9. To someone who doesn't know the actualized.org videos I would recommend these: True vs False Skepticism (Leo's best video in my opinion regarding intellectual topics. He outdid himself on this one) Leo Hits Rock Bottom - EVERYTHING Understood (made me change my skeptical views on psychedelics a bit) The Grand Model Of Psychological Evolution - Clare Graves & Spiral Dynamics (fundamental topic, well presented) Understanding Awareness - The Staggering Depth Of Your Unawareness Revealed (important topic, good intro to Gurdjieff and Ouspensky) Leo's Solo Meditation Retreat - 90 Hours Of Nonstop Meditation In The Forest (hopefully inspirational) Meditation Techniques: Do Nothing - The Simplest Meditation Possible (fundamental topic) Meditation On Steroids - How To Get The FASTEST Meditation Gains (quite fundamental topic) Building Your Existential Vocabulary (simple, but/and good ) How To Harness Your Intuition (good video, I agree on a lot Leo says here) Enlightenment Guided Inquiry - The Neti Neti Method (interesting. I had never heard of that technique before) 40 Signs That You Are Neurotic - Understanding Neurosis (interesting) Correcting The Stigma Of Psychedelics - Part 1 & 2 (still not a big fan of psychedelics, but Leo made his case here very well) Just my personal taste.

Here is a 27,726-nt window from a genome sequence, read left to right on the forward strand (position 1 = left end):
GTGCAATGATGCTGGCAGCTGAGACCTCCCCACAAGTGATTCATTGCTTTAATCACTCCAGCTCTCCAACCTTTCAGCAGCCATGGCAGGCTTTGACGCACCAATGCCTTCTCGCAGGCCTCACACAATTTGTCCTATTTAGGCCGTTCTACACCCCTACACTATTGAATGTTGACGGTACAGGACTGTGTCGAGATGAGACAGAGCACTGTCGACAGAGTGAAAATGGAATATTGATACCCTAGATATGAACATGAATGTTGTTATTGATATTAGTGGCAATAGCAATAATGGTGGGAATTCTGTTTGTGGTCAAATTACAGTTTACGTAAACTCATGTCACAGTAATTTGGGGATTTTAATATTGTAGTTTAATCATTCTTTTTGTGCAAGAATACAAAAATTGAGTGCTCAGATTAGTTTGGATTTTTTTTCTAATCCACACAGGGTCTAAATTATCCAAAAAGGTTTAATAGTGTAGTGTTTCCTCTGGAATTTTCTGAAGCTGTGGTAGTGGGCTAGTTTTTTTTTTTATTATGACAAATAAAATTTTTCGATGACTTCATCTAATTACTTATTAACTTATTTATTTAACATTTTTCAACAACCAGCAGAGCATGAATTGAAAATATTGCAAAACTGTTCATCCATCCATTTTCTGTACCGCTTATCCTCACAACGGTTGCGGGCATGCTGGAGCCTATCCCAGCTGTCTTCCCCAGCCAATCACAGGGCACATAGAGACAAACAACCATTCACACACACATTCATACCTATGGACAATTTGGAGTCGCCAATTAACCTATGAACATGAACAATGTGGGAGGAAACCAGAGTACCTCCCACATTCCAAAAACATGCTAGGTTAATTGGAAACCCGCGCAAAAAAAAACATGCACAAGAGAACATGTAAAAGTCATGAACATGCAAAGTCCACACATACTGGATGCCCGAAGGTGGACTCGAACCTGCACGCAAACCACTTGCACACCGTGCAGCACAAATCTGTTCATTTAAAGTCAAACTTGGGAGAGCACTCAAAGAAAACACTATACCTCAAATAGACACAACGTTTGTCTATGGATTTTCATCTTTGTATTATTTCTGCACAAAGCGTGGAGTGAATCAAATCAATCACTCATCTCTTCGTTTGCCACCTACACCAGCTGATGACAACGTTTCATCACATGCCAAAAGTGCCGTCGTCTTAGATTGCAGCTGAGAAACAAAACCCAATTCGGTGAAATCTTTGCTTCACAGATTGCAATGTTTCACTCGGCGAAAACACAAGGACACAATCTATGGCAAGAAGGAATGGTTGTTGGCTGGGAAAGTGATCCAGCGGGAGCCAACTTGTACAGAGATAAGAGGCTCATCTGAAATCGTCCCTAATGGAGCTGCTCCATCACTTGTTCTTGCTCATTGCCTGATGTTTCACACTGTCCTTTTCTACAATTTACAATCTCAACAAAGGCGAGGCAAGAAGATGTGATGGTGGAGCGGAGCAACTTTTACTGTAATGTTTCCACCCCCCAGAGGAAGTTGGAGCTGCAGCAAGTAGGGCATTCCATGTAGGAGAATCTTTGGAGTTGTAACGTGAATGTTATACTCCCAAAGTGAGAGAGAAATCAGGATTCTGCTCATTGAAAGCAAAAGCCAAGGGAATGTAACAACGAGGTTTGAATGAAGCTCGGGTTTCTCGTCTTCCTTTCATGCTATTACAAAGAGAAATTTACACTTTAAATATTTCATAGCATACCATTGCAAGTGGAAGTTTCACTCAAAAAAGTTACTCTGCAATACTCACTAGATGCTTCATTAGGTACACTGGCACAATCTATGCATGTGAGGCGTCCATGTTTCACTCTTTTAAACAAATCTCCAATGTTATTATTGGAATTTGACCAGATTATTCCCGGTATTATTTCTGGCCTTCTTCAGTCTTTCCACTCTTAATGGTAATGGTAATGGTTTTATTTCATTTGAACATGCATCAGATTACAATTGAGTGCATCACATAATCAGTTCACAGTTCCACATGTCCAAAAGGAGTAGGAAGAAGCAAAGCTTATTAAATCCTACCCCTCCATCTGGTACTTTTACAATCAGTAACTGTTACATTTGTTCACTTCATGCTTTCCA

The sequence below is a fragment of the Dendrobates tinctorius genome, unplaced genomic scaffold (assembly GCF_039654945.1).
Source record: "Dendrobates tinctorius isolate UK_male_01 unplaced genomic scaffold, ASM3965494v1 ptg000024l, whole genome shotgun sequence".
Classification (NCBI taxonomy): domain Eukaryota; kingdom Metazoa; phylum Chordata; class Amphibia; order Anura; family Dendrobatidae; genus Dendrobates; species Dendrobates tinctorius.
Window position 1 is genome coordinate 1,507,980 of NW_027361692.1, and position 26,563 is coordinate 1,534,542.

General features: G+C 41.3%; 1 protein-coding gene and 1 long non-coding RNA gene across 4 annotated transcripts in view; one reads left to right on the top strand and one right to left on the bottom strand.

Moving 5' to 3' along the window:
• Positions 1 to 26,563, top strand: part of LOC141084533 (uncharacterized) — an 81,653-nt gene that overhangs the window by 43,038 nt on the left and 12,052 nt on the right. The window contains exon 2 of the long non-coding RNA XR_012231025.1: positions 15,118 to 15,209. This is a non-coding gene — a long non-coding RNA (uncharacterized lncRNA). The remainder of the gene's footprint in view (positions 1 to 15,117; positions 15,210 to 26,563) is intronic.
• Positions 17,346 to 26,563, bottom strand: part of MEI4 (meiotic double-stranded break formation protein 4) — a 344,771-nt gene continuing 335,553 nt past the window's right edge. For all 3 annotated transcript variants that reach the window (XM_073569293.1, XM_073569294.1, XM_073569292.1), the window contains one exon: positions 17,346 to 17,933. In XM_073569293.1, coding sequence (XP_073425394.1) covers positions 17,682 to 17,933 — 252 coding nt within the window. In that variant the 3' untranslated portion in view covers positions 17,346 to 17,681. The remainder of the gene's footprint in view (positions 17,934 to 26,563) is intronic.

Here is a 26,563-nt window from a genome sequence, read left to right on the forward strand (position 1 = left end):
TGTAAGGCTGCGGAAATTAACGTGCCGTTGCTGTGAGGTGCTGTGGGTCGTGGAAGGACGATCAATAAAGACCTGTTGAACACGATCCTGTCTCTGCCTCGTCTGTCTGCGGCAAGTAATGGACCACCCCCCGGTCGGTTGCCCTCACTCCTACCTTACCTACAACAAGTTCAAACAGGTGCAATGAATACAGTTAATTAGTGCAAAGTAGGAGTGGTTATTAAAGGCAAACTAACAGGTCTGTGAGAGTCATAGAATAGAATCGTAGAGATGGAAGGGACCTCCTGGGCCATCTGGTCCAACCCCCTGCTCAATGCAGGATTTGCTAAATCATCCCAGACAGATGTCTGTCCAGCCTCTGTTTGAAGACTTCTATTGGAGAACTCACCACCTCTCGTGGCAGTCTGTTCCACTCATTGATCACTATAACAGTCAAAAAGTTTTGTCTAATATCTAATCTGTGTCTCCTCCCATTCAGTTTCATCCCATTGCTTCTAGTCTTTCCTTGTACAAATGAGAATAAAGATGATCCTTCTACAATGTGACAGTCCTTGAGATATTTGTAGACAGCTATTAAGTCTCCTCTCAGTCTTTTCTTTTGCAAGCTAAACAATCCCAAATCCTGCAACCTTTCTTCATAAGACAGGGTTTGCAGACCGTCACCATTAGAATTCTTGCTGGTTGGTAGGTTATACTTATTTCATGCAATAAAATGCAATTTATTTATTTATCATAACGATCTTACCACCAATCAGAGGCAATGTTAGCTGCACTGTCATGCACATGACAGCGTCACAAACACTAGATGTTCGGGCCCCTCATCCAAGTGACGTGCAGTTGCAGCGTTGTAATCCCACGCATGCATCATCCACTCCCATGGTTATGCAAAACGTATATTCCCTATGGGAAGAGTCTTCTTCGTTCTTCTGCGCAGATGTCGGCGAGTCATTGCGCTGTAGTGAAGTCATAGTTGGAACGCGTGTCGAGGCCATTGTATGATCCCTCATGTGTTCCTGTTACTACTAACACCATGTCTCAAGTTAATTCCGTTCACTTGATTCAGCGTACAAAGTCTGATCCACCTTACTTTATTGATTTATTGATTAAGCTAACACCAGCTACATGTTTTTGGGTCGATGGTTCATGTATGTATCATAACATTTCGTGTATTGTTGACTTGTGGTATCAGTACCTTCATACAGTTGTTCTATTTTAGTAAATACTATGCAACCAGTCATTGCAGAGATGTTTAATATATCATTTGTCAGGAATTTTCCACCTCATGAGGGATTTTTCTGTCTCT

10. @Key Elements yes true. There is formal meditation and informal meditation in everyday activity.